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New grant to provide money for respite care
Virginia families who care for a loved one with disabilities or chronic conditions can apply for up to $400 reimbursement for respite care under a new, limited voucher program from the Department for Aging and Rehabilitative Services.
Beginning Jan. 29, caregivers may apply to the Lifespan Respite Voucher Program.
Those who qualify may receive up to $400 reimbursement for costs related to respite. The program will distribute vouchers for reimbursement from a federal grant limited to $179,079, which closes by July 31.
On Jan. 29, DARS Commissioner Jim Rothrock will join Jill Kagan, program director with ARCH National Respite Network and Resource Center, caregivers and representatives from family support organizations and service organizations to describe the grant-funded voucher program and explain the significance of respite for caregivers. Respite is short-term, temporary relief for those who care for family members, which can help reduce the strain on caregivers so they can continue to provide for their loved ones.
“Everyone at some point is a caregiver or care recipient,” said Rothrock. “Those who are responsible for caring for someone, whether young or old, are important in that person’s life. Respite can help provide support so you can continue to care for your loved one as well as for yourself and others in your family.”
An estimated 447 families could be helped by the voucher program, part of the Commonwealth’s efforts to support a statewide network of coordinated caregiver respite services. DARS collaborates on the efforts with the Virginia Caregiver Coalition, which works
to improve the experience of care giving through education, advocacy and access to resources.
“Respite care can be for different periods of time, from a few hours to days or weeks. It can be planned or urgent and may be provided in a variety of settings, including home, adult day care centers or residential care facilities,” said Mary Ann Johnson, chair of the Virginia Caregivers’ Coalition.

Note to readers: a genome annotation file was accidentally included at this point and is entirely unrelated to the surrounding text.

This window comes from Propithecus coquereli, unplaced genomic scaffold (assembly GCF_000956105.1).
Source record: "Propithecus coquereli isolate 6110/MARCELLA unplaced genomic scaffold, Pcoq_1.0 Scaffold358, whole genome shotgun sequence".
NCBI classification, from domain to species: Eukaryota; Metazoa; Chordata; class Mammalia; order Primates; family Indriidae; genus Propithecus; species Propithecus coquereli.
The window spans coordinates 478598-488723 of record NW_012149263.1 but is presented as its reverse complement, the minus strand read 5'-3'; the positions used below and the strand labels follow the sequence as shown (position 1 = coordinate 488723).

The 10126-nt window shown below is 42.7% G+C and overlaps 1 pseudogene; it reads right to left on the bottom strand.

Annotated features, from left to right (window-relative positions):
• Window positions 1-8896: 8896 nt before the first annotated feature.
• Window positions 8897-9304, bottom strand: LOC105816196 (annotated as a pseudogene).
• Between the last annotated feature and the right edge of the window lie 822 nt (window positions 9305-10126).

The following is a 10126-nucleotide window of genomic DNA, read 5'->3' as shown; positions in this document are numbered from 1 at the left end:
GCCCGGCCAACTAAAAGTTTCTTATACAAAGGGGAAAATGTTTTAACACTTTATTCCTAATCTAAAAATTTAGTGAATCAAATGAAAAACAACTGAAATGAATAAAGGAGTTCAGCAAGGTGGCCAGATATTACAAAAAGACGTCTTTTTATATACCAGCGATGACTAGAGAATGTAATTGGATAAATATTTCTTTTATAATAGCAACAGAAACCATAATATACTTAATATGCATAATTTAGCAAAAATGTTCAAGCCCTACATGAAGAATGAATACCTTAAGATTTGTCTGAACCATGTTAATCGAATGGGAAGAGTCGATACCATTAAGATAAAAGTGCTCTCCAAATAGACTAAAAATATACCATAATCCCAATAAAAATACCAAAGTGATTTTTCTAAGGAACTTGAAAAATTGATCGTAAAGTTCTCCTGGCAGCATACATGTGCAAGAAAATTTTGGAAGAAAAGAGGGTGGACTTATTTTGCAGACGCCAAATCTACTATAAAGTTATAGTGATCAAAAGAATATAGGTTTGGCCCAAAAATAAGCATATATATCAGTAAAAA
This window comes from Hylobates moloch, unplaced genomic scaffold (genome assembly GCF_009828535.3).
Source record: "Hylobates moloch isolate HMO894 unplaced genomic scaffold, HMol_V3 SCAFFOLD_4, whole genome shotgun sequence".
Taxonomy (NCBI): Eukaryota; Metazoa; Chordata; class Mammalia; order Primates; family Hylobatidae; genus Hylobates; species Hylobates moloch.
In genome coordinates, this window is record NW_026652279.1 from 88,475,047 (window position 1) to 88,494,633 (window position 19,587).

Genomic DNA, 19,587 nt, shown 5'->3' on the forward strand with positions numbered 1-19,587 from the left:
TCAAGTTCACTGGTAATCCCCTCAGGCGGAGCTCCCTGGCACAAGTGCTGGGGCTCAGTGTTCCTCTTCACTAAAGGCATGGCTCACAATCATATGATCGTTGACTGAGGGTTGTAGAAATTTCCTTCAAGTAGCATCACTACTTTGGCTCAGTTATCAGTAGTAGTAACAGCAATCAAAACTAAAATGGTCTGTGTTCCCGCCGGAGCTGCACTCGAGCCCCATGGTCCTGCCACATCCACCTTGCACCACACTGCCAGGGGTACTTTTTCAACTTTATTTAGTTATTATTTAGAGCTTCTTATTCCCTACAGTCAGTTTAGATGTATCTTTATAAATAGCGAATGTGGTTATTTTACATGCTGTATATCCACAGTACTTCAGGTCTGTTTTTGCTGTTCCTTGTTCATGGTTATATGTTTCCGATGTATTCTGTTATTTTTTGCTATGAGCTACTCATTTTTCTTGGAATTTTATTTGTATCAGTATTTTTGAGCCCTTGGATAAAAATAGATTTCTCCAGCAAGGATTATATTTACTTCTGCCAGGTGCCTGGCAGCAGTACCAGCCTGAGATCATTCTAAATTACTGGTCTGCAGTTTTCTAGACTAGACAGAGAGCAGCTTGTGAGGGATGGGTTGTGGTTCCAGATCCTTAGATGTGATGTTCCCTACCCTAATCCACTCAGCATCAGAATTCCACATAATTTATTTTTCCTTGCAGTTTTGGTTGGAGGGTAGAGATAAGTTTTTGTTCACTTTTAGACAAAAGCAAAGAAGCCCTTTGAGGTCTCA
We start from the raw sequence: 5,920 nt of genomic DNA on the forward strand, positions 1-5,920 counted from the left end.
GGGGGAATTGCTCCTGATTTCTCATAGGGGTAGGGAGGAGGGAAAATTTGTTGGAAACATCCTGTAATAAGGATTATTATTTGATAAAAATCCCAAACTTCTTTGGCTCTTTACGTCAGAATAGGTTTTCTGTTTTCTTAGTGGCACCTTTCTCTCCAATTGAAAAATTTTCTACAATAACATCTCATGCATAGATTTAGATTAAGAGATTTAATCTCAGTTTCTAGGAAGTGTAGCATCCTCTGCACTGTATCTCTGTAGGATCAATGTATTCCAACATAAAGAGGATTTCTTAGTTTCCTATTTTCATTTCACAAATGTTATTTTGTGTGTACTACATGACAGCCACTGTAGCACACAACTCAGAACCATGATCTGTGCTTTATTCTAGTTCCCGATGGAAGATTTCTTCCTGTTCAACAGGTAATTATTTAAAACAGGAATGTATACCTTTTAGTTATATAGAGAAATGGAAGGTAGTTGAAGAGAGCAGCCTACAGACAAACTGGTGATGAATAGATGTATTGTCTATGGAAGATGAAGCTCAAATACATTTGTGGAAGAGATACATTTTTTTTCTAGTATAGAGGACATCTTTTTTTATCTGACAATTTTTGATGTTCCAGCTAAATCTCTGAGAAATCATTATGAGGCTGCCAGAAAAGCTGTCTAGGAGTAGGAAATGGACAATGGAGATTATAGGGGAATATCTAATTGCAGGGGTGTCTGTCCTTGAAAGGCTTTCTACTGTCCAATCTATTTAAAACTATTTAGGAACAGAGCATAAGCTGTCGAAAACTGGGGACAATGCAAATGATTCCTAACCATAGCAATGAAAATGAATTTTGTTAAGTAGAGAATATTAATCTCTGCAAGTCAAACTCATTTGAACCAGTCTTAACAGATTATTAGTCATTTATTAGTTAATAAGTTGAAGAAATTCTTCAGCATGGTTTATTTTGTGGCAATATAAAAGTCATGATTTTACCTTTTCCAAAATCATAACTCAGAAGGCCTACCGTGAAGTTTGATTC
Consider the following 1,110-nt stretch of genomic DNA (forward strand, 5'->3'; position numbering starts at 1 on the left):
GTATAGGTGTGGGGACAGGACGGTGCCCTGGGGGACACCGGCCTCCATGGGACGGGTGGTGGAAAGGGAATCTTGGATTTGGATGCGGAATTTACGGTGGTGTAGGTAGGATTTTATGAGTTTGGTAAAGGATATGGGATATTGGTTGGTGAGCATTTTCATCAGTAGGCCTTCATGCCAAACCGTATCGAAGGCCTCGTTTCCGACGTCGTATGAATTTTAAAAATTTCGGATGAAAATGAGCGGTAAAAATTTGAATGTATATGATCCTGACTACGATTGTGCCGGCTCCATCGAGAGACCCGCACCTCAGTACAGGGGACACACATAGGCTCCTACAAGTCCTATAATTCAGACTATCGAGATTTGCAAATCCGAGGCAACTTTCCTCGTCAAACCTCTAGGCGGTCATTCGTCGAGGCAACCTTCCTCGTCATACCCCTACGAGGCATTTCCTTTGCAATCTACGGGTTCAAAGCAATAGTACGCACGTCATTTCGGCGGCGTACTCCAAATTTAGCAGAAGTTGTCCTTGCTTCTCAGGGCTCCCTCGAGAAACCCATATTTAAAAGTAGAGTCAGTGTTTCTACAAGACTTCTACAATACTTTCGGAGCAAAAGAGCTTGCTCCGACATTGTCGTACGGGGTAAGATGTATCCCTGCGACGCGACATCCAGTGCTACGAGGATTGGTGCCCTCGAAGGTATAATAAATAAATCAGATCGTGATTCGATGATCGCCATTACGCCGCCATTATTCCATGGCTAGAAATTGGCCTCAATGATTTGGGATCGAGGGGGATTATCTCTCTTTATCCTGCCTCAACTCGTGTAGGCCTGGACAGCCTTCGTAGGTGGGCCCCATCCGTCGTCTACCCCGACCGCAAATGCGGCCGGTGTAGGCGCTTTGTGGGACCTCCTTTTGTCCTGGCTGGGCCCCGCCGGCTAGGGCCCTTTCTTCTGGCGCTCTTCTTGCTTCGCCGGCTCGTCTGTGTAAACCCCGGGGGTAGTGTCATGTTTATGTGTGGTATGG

Respite could be the help a father with Alzheimer’s receives from someone at church who stays with him for a few hours once a week so that his caregiver, his adult daughter, can attend to her family and her health. It could also be the respite a couple whose young son has cerebral palsy receives when the child attends a week-long overnight summer camp.
Examples of respite services for which families can apply for reimbursement include:
An in-home program, where services are provided in the family’s home or a care provider’s home
A center-based program, where family caregivers bring the care recipient (e.g., child,adult, aging individual) to a facility to receive respite care
• A child or adult care center, a summer or weekend camp, or family day care home or adult family home which provides temporary care in addition to regular child or adult care services. Assisted living or nursing home respite programs